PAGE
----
In the all-or-nothing world of historic preservation, the set of structures to champion is constantly in flux. Many buildings are lost to neglect or progress, others are caught up in swirling debate for years, and some are saved from almost certain destruction. We thought it appropriate to document some of these cases in a heatmap format, so that as Chicago churns along so will the list of threatened properties. Starting out with 13 of the more talked about preservation targets, we're more than happy to update the map with reader contributions. Preservation Chicago's most endangered lists from the past couple years and Gapers Block's To Be Demolished profiles were a great asset in this compilation. Current events and our own blogging produced the rest. So, without further adieu, Curbed Chicago's inaugural Preservation Heatmap:Read More
Get Up! Get Moving! It's Curbed Chicago's Preservation Heatmap
Old Prentice Women's Hospital
This story could fill a book, but the gist is this: Bertrand Goldberg's Old Prentice Hospital isn't getting the respect many feel it deserves from the city's decision makers or from profit-minded Northwestern. And thus, after a seesawing couple of years culminating in last month's peculiar landmarks commission ruling, the matter of its survival rests with the courts.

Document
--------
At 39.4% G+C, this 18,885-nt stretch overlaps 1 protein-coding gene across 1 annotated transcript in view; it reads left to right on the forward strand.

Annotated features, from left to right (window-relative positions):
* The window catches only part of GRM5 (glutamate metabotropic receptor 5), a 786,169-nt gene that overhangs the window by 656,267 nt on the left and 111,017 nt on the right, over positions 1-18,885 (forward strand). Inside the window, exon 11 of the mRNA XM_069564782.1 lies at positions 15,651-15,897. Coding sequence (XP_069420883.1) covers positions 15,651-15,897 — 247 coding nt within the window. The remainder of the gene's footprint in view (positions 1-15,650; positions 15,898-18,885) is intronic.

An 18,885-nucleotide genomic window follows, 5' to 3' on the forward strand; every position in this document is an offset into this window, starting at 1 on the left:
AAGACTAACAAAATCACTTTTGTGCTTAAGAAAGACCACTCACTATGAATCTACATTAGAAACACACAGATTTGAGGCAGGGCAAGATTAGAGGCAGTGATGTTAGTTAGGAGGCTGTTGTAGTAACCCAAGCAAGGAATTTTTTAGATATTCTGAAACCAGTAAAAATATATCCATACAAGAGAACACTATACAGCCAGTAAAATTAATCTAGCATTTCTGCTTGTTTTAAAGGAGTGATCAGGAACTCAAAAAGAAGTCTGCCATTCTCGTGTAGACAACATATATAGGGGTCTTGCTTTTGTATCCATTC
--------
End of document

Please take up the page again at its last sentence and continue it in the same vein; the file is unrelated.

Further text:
Children's Memorial Scattered Sites
The White Elephant building is just one six vulnerable structures radiating out from the six-corner intersection at the edge of the former Children's Memorial Hospital campus. The six-acre Lincoln Park site is a target of redevelopment by McCaffery Interests. Despite their resent approval setback they're likely to come back strong, and preservationists would like to ensure that the White Elephant, Boiler House & Laundry, the Nellie A. Black/James Deering building,Martha Wilson Memorial Pavilion, Kohl’s House, and the Annex Building are treated with respect.
St. Anthony Hospital
St. Anthony Ministries has rendered a new medical campus for itself a mile south of its existing one alongside Douglas Park. According to Preservation Chicago, the historically significant hospital may face demolition or reuse. Its acreage might even be added to Douglas Park.
Eddie Carranza's Congress Theater has seen better days. While not faced with any plausible demolition threat, it could really use some sprucing up-- at least for the benefit of passerby. The same applies for the several vacant storefronts built into the theater's long frontage. Under pressure from the city, Carranza has been cooking up schemes for their rebirth.
The Portage Theater is one of several old movie houses in some degree of jeopardy. Congress Theater owner Eddie Carranza recently bought the 2,000-seat Portage and will likely carry on with concert and event programming, but not everyone trusts he'll do a great job.